Baseline carbon monoxide and ozone in the northeast US over 2001–2010
- 1Department of Chemistry, State University of New York College of Environmental Science and Forestry, Syracuse, NY 13210, USA
- 2Atmospheric Science Research Center, State University of New York at Albany, Albany, NY 12203, USA
- 3Emissions and Model Evaluation Branch, Atmospheric Modeling and Analysis Division, NERL, ORD, U.S. EPA, Research Triangle Park, NC 27711, USA
- 4School of Atmospheric Sciences, Nanjing University, Nanjing 210093, China
- 5Department of Geography and Program in Planning, University of Toronto, 100 St. George Street, Toronto, ON M5S 3G3, Canada
Abstract. Baseline carbon monoxide (CO) and ozone (O3) were studied at seven rural sites in the northeast US during varying periods over 2001–2010. Interannual and seasonal variations of baseline CO and O3 were examined for the effects of changes in anthropogenic emissions, stratospheric intrusion, transport pathways and O3 photochemistry. Baseline CO generally exhibited decreasing trends at most sites, except at Castle Spring (CS), an elevated (~ 400 m a.s.l.) site in rural central New Hampshire. Over April 2001–December 2010, baseline CO at Thompson Farm (TF), Pinnacle State Park (PSP), and Whiteface Mountain (WFM) decreased at rates ranging from −4.3 to −2.5 ppbv yr−1. Baseline CO decreased significantly at a rate of −2.3 ppbv yr−1 at Mt. Washington (MWO) over April 2001–March 2009, and −3.5 ppbv yr−1 at Pack Monadnock (PM) over July 2004–October 2010. Unlike baseline CO, baseline O3 did not display a significant long term trend at any of the sites, resulting probably from opposite trends in NOx emissions worldwide and possibly from the overall relatively constant mixing ratios of CH4 in the 2000s. In looking into long term trends by season, wintertime baseline CO at MWO and WFM, the highest sites, did not exhibit a significant trend, probably due to the competing effects of decreasing CO emissions in the US and increasing emissions in Asia. Springtime and wintertime baseline O3 at TF increased significantly at a rate of 2.4 and 2.7 ppbv yr−1, respectively, which was likely linked to nitrogen oxides (NOx) emissions reductions over urban areas and possible resultant increases in O3 due to less titration by NO in urban plumes. The effects of meteorology on baseline O3 and CO were investigated. A negative correlation was found between springtime baseline O3 and the North Atlantic oscillation (NAO) index. It was found that during positive NAO years, lower baseline O3 in the northeast US was linked to less solar radiation flux, weakened stratospheric intrusion, and intensified continental export. The lowest baseline CO at Appledore Island (AI), PM, TF, PSP, WFM and the lowest baseline O3 at AI, PM, and PSP in summer 2009 were linked to the negative phase of the Arctic oscillation (AO), when more frequent cyclone activities brought more clean Arctic air to midlatitudes. It was also found that forest fires played a major role in determining baseline CO in the northeast US In summer, ~ 38% of baseline CO variability at AI, CS, MWO, TF, PSP, and WFM could be explained by CO emissions from forest fires in Russia and ~ 22 % by emissions from forest fires in Canada. Long-range transport of O3 and its precursors from biomass burning contributed to the highest baseline O3 in summer 2003 at AI, CS, MWO, TF, and WFM. The findings of this study suggested impacts of increasing Asian emissions, NOx emissions from the Northeast Urban corridor, global biomass burning emissions, and meteorological conditions (e.g. cyclone activity, AO, and NAO) should all be considered when designing strategies for meeting and maintaining National Ambient Air Quality Standards (NAAQS) and evaluating the air quality in the northeast US.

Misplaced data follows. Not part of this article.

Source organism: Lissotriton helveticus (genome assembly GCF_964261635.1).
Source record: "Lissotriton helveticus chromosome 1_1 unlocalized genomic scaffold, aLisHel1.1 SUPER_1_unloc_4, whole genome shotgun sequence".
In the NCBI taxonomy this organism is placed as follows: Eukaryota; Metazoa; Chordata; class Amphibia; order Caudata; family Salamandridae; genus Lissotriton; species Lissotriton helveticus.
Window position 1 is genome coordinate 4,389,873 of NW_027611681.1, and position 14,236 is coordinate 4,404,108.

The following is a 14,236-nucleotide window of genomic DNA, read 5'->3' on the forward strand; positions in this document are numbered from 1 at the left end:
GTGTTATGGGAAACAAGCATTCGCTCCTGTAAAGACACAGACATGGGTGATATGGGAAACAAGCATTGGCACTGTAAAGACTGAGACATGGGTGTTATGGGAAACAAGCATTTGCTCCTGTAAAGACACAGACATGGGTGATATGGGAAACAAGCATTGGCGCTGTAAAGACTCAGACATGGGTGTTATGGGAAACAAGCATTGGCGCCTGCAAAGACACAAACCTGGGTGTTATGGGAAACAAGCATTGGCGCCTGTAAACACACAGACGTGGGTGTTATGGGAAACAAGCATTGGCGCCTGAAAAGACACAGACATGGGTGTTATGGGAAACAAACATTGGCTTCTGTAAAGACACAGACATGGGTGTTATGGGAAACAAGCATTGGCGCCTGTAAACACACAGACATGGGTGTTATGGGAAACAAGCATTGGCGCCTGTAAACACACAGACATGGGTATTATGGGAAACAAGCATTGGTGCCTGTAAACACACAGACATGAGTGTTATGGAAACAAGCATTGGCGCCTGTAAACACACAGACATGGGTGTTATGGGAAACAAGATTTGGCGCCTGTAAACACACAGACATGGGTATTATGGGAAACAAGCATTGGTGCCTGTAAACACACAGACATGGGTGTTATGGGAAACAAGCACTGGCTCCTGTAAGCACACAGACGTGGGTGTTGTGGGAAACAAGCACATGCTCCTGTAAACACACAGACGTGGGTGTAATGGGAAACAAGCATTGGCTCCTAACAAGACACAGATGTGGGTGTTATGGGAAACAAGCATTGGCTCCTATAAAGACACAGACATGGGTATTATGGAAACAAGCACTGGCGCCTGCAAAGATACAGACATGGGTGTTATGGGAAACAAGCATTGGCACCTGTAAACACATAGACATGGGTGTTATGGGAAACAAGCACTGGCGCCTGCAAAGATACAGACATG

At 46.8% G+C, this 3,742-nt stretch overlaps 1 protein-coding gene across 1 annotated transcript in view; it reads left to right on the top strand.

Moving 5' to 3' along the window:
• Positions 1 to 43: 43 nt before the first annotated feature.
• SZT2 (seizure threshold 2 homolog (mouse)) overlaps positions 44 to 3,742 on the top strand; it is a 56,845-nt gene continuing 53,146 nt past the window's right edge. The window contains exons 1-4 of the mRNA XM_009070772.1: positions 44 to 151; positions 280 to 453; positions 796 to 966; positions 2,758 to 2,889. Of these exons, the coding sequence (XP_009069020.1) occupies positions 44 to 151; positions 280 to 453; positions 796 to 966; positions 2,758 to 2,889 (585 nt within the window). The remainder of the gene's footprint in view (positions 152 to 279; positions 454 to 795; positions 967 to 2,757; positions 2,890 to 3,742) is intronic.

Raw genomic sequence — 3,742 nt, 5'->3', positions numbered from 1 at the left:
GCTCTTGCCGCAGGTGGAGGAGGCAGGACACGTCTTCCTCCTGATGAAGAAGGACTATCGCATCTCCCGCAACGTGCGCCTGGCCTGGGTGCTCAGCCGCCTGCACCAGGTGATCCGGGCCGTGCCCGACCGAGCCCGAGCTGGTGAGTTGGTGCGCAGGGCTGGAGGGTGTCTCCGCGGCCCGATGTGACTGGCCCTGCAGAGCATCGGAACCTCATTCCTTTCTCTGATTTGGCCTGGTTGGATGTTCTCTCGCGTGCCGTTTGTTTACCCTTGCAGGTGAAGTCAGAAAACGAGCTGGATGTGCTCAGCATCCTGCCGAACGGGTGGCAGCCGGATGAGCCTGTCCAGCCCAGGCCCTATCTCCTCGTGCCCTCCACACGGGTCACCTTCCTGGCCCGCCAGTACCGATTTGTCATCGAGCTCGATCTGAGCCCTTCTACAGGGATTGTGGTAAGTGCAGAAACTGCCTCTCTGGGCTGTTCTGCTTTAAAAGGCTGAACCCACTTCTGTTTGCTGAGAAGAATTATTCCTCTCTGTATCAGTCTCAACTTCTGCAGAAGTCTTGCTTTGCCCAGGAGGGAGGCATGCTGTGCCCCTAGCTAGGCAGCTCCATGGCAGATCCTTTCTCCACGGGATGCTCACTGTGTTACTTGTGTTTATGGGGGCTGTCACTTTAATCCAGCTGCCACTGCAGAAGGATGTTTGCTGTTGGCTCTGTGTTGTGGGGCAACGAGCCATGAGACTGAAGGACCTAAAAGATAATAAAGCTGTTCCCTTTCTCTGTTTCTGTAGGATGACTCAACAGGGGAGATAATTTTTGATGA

Y. Zhou et al.
Y. Zhou et al.